That was the beginning of the formation of CITI-Celibacy Is the Issue though I did not know it at the time. The call was real–the blueprint missing.

The Eye Opener
The eye-opening experience that led to the mission was my childhood friend Jeanne who visited me at my Dad’s funeral. in February 1991. I had not seen Jeanne in 40 years so imagine my surprise when her response to my question, “So what does someone our age do around here for excitement?” (I knew she had been divorced). She said, “My life is quite complete. I have been in a relationship with a priest for 13 years.” I was speechless. I had never heard of such a thing!

Jeanne and I reconnected and shared lunch several times over the next few months. My family was going to Maine frequently to clean out and sell our homestead. Since I had recently discovered the shortages in the Roman Catholic priesthood while trying to find a priest to visit my Mom, I was too curious not to ask questions about her relationship with her priest friend. This was all so new to me.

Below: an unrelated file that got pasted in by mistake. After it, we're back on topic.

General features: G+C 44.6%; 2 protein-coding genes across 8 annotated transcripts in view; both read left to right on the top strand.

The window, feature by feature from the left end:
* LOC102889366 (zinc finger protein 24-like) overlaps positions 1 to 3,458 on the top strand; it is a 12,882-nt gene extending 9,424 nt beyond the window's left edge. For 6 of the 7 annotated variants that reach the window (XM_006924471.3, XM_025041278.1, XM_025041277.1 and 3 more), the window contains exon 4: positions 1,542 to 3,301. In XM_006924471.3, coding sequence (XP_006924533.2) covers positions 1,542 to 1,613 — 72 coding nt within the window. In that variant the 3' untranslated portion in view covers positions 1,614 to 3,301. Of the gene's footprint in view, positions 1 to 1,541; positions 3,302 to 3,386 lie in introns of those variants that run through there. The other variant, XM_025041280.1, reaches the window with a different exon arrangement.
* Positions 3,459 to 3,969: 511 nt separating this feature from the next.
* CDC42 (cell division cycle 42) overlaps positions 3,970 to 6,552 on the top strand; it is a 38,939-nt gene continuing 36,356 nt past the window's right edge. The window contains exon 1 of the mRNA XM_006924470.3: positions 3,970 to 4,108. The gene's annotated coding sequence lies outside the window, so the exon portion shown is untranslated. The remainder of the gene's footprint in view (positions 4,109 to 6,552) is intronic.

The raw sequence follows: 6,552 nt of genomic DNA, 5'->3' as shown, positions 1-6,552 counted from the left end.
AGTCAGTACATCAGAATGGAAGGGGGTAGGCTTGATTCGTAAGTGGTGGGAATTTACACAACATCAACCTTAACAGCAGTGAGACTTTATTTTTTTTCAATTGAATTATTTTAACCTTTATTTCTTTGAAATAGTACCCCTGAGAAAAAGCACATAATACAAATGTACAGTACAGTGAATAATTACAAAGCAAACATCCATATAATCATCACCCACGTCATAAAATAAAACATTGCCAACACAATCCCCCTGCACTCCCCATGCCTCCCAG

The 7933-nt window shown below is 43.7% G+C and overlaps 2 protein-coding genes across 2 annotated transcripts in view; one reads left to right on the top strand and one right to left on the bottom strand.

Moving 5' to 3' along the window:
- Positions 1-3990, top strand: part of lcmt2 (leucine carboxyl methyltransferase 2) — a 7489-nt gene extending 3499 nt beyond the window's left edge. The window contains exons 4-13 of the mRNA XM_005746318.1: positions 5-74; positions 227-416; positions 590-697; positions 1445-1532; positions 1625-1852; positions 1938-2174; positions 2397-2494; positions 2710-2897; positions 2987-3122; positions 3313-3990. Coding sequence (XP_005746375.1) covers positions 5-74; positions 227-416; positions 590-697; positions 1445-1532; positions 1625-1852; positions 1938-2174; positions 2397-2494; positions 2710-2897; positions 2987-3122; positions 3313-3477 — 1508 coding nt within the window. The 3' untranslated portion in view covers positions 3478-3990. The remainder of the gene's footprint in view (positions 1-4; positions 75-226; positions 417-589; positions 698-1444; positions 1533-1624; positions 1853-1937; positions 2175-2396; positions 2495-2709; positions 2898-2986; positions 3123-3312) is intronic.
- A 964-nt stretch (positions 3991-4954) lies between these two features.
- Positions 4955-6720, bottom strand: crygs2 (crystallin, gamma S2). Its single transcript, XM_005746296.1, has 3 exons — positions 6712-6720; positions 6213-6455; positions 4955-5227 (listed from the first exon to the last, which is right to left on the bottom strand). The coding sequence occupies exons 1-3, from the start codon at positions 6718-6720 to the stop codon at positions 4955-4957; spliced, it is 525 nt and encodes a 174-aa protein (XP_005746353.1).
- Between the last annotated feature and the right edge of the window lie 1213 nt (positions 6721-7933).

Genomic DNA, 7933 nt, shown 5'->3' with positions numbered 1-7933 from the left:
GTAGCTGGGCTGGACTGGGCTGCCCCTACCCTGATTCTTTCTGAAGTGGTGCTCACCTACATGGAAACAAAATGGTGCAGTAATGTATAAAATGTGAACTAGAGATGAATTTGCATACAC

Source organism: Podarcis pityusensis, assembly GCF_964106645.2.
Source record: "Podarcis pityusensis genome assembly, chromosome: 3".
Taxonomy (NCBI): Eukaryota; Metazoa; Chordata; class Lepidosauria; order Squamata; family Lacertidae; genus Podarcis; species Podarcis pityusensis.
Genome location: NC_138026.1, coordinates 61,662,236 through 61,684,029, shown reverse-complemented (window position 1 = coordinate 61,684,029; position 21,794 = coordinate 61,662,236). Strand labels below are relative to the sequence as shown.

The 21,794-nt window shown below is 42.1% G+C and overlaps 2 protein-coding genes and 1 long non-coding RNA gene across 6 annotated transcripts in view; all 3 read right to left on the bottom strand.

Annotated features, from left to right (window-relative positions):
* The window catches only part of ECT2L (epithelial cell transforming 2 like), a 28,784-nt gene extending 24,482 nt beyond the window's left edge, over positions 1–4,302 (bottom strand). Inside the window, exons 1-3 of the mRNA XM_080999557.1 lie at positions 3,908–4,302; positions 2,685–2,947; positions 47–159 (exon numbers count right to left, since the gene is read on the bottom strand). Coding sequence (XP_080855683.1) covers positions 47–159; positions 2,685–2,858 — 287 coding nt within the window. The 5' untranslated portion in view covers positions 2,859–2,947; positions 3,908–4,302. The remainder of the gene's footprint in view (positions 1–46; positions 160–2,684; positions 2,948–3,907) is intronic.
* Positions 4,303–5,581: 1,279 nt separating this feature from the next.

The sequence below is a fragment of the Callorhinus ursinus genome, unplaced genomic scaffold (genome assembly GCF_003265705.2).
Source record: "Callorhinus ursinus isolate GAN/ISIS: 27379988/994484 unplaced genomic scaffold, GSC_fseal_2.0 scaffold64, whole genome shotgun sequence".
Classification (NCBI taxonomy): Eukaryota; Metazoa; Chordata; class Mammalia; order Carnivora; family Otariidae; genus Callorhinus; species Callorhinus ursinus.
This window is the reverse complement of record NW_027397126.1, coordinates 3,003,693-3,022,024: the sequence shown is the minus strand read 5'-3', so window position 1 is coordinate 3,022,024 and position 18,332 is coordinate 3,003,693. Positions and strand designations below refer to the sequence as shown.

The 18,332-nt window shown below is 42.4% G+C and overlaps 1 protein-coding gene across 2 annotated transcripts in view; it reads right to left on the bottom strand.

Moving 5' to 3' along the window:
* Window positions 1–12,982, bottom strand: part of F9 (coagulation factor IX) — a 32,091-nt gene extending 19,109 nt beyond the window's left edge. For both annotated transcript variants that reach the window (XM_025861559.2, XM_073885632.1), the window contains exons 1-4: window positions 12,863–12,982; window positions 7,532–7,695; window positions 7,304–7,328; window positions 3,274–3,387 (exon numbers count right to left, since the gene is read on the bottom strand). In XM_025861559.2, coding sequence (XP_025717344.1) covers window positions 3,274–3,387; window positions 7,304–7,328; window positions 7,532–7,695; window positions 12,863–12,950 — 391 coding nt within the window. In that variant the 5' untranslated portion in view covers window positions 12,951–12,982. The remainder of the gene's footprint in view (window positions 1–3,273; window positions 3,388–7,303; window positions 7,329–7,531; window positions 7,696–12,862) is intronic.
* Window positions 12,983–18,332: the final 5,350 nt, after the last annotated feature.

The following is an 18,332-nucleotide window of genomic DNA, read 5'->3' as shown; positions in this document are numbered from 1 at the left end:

I would later spend many hours at various libraries in Maine and Boston during 1991 and 1992, where I discovered priests in relationships, priests who had married and clergy sexual abuse. While churches were closing in the Midwest, nothing so public was happening on the East Coast. In fact, eleven families in a remote area of Wisconsin had become Episcopalian because their local Catholic church was closed and sold to another denomination. The congregation had been forced to drive great distances to attend Sunday Mass. Regarding clergy sexual abuse, I found a 15-page article that appeared in Vanity Fair in December, 1991 regarding a very public case in New Orleans, where the priest perpetrator had been hidden from the courts for two years because he was a friend of the Catholic District Attorney.